Many of us know the legend of the burning mirror of Archimedes. When Marcellus [The Roman General] had placed the ships a bow shot off, the old man [Archimedes] constructed a sort of hexagonal mirror. He placed at proper distances from the mirror other smaller mirrors of the same kind, which were moved by means of their hinges and certain plates of metal. He placed it amid the rays of the sun at noon, both in summer and winter. The rays being reflected by this, a frightful fiery kindling was excited on the ships, and it reduced them to ashes, from the distance of a bow shot. Thus the old man baffled Marcellus, by means of his inventions.
Crafty old man, indeed, but did it really happen? The ability of concentrated mirrors to concentrate the sun and obtain high temperatures is no myth, as any kid who used a magnifying glass to burn scraps can attest. This year, Morocco opened the largest concentrated solar power (CSP) plant in the world which will generate enough electricity to power the homes of one million people. CSP plants typically use 12m high parabolic mirrors that reflect sunlight onto pipework that contains a heat transfer fluid (HTF), typically thermal oil. This increases the temperature of the fluid to almost 400°C. The HTF is then used to heat steam in a standard turbine generator. Some CSPs heat the target tower to temperatures in excess of 1,000 degrees Fahrenheit (537 degrees Celsius), so it’s easy to imagine how Archimedes might have pulled something similar to burn enemy ships.
The real question isn’t whether it’s possible per se, but whether Archimedes actually made a burning mirror system using the tools and resources at his disposal two thousand years ago.
Apparently in 1973 a Greek scientist, Dr. Ioannis Sakkas, became curious about whether Archimedes could really have used a “burning glass” to destroy the Roman fleet and set up an experiment involving 60 Greek sailors each using an oblong 3′ by 5′ flat mirror to focus light on a wooden rowboat 160 feet away. According to sources, he had no problem getting the wood to catch fire very quickly.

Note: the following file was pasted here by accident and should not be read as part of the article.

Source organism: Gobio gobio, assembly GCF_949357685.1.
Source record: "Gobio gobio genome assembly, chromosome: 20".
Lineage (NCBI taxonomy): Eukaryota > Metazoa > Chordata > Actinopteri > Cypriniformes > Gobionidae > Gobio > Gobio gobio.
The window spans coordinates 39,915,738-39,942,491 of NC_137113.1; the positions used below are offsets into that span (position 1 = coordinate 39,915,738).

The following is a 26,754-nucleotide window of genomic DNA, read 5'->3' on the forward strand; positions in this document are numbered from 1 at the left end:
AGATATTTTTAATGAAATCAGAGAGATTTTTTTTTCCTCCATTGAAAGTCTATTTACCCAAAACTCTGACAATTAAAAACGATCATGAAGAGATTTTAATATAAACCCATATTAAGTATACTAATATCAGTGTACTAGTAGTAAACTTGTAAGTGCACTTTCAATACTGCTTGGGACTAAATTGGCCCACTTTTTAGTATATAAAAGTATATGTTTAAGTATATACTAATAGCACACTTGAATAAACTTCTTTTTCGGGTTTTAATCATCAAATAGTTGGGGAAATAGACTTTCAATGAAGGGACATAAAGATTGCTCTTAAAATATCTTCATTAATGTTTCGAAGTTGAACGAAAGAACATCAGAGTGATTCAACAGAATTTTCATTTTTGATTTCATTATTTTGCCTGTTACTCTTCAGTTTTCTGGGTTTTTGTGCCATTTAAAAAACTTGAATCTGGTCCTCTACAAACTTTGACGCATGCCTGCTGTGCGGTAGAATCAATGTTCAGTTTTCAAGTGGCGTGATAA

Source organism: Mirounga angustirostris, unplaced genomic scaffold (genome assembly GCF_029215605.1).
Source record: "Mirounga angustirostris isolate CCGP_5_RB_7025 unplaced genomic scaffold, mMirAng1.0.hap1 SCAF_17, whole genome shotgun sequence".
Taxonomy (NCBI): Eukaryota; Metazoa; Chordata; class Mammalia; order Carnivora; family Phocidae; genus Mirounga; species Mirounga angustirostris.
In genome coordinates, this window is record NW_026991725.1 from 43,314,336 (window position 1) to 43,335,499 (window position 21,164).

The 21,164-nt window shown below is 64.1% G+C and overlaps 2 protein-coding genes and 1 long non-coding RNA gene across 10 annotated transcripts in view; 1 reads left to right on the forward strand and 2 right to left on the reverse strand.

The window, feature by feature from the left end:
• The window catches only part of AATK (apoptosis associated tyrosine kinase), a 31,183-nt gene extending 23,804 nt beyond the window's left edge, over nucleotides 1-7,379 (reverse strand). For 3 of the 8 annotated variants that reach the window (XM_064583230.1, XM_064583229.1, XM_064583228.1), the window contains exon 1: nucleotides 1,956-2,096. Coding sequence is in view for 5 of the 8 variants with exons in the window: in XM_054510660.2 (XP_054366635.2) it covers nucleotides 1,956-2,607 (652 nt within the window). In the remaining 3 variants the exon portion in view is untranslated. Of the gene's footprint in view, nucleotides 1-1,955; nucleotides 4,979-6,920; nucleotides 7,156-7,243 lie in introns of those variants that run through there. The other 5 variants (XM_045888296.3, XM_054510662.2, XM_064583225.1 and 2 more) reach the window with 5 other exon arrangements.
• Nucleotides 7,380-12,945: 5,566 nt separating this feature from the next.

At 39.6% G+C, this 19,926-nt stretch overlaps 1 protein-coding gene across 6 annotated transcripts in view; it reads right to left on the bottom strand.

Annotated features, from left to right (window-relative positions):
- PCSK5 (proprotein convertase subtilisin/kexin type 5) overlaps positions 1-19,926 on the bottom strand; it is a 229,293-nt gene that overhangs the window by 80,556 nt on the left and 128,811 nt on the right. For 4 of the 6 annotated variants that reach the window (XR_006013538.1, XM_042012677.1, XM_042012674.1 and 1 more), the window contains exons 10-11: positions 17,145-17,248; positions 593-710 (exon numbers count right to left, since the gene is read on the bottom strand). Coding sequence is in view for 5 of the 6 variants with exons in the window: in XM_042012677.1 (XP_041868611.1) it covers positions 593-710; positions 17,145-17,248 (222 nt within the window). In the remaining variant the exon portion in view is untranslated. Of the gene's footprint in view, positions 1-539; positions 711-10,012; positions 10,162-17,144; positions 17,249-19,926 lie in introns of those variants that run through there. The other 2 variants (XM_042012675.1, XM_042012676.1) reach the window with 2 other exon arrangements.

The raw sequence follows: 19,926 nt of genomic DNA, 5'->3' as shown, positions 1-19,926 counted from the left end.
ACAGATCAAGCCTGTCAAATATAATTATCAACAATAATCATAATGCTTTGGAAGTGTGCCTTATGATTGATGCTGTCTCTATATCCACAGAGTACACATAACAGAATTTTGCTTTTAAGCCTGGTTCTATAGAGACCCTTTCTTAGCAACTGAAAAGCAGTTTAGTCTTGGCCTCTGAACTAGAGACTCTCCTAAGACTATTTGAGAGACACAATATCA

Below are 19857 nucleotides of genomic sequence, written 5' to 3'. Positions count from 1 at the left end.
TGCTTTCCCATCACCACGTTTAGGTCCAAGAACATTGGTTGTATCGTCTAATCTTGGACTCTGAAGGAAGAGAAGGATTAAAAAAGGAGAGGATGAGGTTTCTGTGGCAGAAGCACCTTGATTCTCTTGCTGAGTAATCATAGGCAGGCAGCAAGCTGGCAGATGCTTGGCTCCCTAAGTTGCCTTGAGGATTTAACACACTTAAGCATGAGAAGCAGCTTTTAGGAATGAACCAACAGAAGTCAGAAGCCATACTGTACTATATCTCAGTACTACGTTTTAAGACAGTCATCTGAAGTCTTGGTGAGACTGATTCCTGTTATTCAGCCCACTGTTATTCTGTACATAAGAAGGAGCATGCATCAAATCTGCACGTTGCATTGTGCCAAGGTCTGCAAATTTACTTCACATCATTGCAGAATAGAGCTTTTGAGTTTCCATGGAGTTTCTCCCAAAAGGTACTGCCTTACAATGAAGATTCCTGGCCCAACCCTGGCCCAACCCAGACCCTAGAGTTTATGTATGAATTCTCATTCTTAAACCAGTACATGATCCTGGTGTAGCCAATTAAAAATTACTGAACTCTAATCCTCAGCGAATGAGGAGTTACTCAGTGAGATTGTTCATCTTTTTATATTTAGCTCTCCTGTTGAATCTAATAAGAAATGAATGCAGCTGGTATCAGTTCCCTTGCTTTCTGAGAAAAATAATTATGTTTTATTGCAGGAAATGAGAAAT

In 1973, a Greek scientist, Dr. Ioannis Sakkas, made an experiment in which he directed 70 mirrors against a Roman ship mock-up. Each 3″ by 5″ flat mirror was held by a Greek sailor who had to focus the beam on the wooden boat 160 feet away. The boat was set on fire fairly quickly, though it’s mentioning the boat was coated in tar paint which is highly flammable. Tar paint was used frequently to coat ships back in the day.
More recently, however, when the Mythbusters made their own re-enactment things didn’t go quite as smoothly. In 2010, 500 flat mirrors controlled by 500 volunteer middle and high school students were focused on the sail of a ship, which should have combusted at 500 degrees F. After an hour, no more than 230 degrees F could be reached, so the team classified this as ‘inconclusive’. Jamie Hyneman, who was stationed on the mockboat for the duration of the experiment, did say that he could barely see, though. He suggests that Archimedes’ burning mirrors might have been real, but used more for dazzling enemies than burning boats.